Conscious Choice cover

From the press release: In this ground-breaking new history of early America, historian Robert Zimmerman not only exposes the lie behind The New York Times 1619 Project that falsely claims slavery is central to the history of the United States, he also provides profound lessons about the nature of human societies, lessons important for Americans today as well as for all future settlers on Mars and elsewhere in space.

 
Conscious Choice: The origins of slavery in America and why it matters today and for our future in outer space, is a riveting page-turning story that documents how slavery slowly became pervasive in the southern British colonies of North America, colonies founded by a people and culture that not only did not allow slavery but in every way were hostile to the practice.  
Conscious Choice does more however. In telling the tragic history of the Virginia colony and the rise of slavery there, Zimmerman lays out the proper path for creating healthy societies in places like the Moon and Mars.

 

“Zimmerman’s ground-breaking history provides every future generation the basic framework for establishing new societies on other worlds. We would be wise to heed what he says.” —Robert Zubrin, founder of founder of the Mars Society.

 

Available everywhere for $3.99 (before discount) at Amazon, Barnes & Noble, and all ebook vendors, or direct from the ebook publisher, ebookit. And if you buy it from ebookit you don't support the big tech companies and I get a bigger cut much sooner.


Another look at the cost of building NASA’s heavy lift rocket

Clark Lindsey takes another look at the cost for building the Congressionally-mandated heavy lift rocket, what NASA calls the Space Launch System and I call the program-formerly-called-Constellation. Key quote:

Finally, I’ll point out that there was certainly nothing on Wednesday that refuted the findings in the Booz Allen study that NASA’s estimates beyond the 3-5 year time frame are fraught with great uncertainty. Hutchison and Nelson claimed last week that since the near term estimates were reliable, there’s no reason to delay getting the program underway. That’s the sort of good governance that explains why programs often explode “unexpectedly” in cost after 3-5 years…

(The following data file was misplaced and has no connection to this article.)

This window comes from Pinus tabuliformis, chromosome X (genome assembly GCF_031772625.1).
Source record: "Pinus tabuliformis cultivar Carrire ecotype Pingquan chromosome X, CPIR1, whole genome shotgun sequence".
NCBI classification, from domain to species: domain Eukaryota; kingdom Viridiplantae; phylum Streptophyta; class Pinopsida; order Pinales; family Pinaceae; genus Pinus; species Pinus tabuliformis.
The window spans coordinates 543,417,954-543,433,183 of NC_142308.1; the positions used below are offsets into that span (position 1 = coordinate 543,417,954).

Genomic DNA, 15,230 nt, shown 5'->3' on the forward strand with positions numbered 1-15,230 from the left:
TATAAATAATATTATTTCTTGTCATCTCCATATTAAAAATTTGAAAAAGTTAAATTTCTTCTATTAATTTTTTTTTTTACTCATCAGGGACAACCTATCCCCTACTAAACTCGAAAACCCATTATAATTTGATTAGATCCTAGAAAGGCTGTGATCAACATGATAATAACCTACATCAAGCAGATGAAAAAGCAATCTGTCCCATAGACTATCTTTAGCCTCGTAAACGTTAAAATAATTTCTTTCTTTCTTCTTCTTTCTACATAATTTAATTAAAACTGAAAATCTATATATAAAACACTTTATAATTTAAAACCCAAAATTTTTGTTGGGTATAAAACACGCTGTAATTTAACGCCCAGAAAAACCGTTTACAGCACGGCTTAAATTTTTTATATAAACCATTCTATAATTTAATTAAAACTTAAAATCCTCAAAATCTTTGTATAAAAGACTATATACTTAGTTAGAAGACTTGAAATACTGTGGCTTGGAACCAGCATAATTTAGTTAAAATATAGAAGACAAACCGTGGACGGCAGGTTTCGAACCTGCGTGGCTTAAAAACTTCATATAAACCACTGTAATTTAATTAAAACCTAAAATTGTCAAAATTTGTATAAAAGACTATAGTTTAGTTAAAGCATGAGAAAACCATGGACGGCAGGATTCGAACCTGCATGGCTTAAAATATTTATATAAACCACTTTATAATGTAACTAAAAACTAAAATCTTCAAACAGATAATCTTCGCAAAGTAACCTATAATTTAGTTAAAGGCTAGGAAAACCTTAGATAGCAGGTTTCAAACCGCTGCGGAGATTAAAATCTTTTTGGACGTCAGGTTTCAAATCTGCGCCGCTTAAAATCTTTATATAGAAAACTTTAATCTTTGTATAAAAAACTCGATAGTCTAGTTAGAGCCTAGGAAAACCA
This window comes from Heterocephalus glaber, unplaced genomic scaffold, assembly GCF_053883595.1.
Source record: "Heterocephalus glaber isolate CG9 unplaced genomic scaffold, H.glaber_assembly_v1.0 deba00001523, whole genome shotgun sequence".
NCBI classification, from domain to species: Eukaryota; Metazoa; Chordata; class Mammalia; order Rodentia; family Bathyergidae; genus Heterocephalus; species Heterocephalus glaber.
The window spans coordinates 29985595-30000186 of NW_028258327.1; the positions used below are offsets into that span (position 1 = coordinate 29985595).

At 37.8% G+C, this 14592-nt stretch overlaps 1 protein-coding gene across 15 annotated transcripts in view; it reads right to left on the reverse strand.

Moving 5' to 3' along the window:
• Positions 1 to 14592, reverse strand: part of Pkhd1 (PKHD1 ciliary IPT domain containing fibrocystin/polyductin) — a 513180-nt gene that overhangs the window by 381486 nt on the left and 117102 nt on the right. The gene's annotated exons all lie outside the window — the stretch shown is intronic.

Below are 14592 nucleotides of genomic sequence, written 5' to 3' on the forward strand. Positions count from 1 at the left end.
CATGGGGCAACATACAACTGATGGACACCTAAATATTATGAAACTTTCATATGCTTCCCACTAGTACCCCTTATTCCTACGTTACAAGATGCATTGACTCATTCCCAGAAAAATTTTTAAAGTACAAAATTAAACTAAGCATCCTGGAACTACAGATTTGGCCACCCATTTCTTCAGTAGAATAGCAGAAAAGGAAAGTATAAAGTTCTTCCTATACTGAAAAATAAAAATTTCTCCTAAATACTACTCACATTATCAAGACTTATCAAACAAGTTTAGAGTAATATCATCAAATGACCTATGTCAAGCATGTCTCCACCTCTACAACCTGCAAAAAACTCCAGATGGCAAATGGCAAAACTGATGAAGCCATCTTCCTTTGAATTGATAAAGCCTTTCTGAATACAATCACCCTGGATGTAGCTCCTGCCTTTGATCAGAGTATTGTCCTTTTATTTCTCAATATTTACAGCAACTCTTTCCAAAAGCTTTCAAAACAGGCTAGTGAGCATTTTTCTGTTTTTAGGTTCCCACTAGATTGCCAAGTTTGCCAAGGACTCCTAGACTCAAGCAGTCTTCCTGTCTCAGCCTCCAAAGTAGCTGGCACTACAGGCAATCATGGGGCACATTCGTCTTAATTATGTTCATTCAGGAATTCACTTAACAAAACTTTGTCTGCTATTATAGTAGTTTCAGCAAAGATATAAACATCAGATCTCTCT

In other words, this is what government insiders call a “buy-in.” Offer low-ball budget numbers to get the project off the ground, then when the project is partly finished and the much higher real costs become evident, Congress will be forced to pay for it. Not only has this been routine practice in Washington for decades, I can instantly cite two projects that prove it:

  • The Hubble Space Telescope: Initially budgeted at $350 million. Final budget: $1 billion
  • The James Webb Space Telescope: Initially budgeted at $1.2 billion. Present budget: more than $8 billion

I just happen to know the budget numbers for these two projects off the top of my head. However, if I did a little digging I could add numerous others to this list, from high-speed rail to nuclear submarines to Mars rovers to ISS. Why should this new rocket be any different? Unlike privately built and financed projects, there is no incentive for a government-mandated, government-built, and government-financed project to keep costs down. The money comes from coerced tax dollars, and there are no profits expected at the end of the rainbow.

With the new commercial space companies, they are building their rockets not for NASA but for themselves, in order to make money by selling a good product at a reasonable costs. NASA just happens to be one of their customers. The result is the cost is much less, the rocket gets built much faster, and everyone wins.

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